Vaginal candidiasis

Vaginal candidiasis, also called a vaginal yeast infection or vulvovaginal candidiasis, is a common fungal infection that affects the vagina and vulva in women. It is due to an abnormal proliferation of the fungus Candida, usually Candida albicans.

The symptoms of vaginal candidiasis may include itching, burning, soreness in the vaginal area, and a thick, white, clumpy discharge. In a few cases women may experience discomfort during sexual intercourse and urination.

Risk factors for vaginal candidiasis include taking antibiotics or steroids, having uncontrolled diabetes, being pregnant, using hormonal contraceptives, and having a weakened immune system.

Vaginal candidiasis treatment generally involves antifungal drugs that can be administered orally or applied directly to the affected area. In addition, measures such as keeping the affected area clean and dry, wearing loose-fitting clothing, and avoiding irritants like douches and scented products can help alleviate symptoms and prevent a recurrence.


There are several types of vaginal candidiasis, including:

Uncomplicated vaginal candidiasis

This is the most common type of vaginal yeast infection and occurs when there are mild to moderate symptoms that typically go away with over-the-counter antifungal treatments.

Complicated vaginal candidiasis

This type of yeast infection is more severe and may be caused by a less common species of Candida or may be related to an underlying medical condition such as diabetes, HIV, or pregnancy.

Recurrent vaginal candidiasis

This occurs when a woman experiences four or more yeast infections in a year and may require more aggressive or prolonged treatment.

Chronic mucocutaneous candidiasis

This is a rare condition in which Candida infections affect not only the vagina but also other areas of the body, such as the mouth, nails, and skin. It is usually caused by a genetic immune system disorder.


The symptoms of vaginal candidiasis can vary from person to person, but common symptoms may include the following:

  • Itching and irritation in the vaginal area.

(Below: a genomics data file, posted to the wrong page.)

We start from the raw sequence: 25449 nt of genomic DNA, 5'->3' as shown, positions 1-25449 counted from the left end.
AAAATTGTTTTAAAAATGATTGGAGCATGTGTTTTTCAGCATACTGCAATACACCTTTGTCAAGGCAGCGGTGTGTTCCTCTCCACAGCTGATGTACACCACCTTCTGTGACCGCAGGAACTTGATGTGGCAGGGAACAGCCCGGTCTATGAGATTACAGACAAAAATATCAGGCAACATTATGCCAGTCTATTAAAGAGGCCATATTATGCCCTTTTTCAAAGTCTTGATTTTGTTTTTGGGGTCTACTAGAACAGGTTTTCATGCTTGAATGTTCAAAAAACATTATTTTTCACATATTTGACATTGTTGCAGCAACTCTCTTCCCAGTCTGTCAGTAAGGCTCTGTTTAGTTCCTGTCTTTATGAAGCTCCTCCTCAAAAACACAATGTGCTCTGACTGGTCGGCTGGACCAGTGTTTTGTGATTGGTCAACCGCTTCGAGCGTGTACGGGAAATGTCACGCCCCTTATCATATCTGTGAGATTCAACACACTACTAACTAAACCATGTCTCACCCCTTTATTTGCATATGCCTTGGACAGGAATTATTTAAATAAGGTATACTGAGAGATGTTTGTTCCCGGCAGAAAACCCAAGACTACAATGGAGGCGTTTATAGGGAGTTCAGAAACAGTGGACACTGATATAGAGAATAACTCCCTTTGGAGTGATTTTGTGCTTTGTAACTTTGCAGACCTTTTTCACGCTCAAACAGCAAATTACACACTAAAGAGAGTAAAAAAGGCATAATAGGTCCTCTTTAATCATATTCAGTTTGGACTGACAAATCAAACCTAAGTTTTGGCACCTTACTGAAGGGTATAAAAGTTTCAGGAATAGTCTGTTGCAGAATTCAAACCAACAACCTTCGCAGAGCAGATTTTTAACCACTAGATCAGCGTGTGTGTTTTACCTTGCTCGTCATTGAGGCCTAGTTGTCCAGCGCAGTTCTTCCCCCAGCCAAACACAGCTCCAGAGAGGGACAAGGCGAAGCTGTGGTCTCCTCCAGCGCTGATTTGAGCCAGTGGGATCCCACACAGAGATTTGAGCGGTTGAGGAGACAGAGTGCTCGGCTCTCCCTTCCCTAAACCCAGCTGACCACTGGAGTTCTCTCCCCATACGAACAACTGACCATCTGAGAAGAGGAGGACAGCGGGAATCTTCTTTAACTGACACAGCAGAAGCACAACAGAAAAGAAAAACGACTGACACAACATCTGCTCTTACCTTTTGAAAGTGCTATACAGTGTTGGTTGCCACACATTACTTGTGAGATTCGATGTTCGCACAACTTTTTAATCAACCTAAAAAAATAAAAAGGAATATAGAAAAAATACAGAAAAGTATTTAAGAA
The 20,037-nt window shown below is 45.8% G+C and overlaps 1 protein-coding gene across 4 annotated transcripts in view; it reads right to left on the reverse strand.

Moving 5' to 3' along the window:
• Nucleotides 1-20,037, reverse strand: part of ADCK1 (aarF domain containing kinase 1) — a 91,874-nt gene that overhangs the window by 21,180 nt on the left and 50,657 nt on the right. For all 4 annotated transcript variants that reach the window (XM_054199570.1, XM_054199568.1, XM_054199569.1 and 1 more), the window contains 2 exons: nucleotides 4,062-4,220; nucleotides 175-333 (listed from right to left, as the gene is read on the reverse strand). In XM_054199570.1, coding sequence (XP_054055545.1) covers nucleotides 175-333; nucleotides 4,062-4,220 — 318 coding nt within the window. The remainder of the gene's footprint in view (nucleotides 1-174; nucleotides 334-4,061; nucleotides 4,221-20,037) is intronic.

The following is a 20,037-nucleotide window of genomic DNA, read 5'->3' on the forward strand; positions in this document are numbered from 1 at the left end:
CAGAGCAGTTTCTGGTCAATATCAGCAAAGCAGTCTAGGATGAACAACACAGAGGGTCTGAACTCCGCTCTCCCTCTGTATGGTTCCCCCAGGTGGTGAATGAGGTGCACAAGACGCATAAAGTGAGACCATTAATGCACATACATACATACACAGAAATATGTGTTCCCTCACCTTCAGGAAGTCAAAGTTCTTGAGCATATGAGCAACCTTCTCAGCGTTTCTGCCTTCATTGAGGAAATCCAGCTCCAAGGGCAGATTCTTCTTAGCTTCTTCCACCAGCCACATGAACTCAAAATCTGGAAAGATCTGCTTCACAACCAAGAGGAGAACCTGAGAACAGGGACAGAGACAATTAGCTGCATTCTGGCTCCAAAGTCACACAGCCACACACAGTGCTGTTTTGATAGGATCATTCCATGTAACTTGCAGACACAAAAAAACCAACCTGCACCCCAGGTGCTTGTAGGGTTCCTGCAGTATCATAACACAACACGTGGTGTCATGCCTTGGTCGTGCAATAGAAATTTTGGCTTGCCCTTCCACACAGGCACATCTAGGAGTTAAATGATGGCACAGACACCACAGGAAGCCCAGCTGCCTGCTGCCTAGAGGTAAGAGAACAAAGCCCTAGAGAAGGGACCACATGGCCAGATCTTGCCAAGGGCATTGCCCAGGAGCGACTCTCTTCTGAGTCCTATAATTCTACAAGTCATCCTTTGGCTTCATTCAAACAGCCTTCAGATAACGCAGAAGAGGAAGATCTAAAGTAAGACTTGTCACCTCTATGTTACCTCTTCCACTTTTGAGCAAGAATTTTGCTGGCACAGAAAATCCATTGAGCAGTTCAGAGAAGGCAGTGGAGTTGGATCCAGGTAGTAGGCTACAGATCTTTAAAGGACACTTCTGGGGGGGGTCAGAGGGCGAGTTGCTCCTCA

• Burning sensation during urination or sex.
  • Pain during sex
  • Redness and swelling of the vulva.
  • Thick, white, clumpy vaginal discharge (similar to cottage cheese).
  • Odourless discharge
  • Rash on the skin around the vulva.
  • Soreness and general discomfort in the vaginal area.

Vaginal candidiasis symptoms are observed in few women, not all exhibit these symptoms, and some may have no symptoms. Symptoms of vaginal candidiasis may also be confused with other conditions, such as bacterial vaginosis or a sexually transmitted disease (STD).

Therefore, it is essential to seek proper medical attention if you notice any of these symptoms to confirm a diagnosis and receive appropriate treatment.

Causes and risk factors

Vaginal candidiasis is due to an increase in the fungus Candida, most often Candida albicans. Candida is a normal part of the vaginal microbiome, but an overgrowth can occur when the imbalance between yeast and the bacterial microbe in the vagina takes place.

Several factors can contribute to this imbalance, including:


Taking antibiotics can kill off the bacteria that usually keep the yeast population in check.

Hormonal changes

Fluctuations in hormone levels, such as those that occur during pregnancy, can alter the vaginal environment and increase the risk of vaginal candidiasis.

Immune system suppression

Individuals with weakened immune systems due to other comorbid conditions like HIV/AIDS or those taking immunosuppressant medications are more susceptible to fungal infections.


High blood sugar levels can create an environment in which yeast can thrive.


The use of hormonal contraceptives, such as birth control pills or patches, can alter the vaginal environment and increase the risk of vaginal candidiasis.

Sexual activity

Although not considered a sexually transmitted infection, sexual activity can introduce new bacteria and disrupt the balanced vaginal microbiome, increasing the risk of vaginal candidiasis.

Tight or synthetic clothing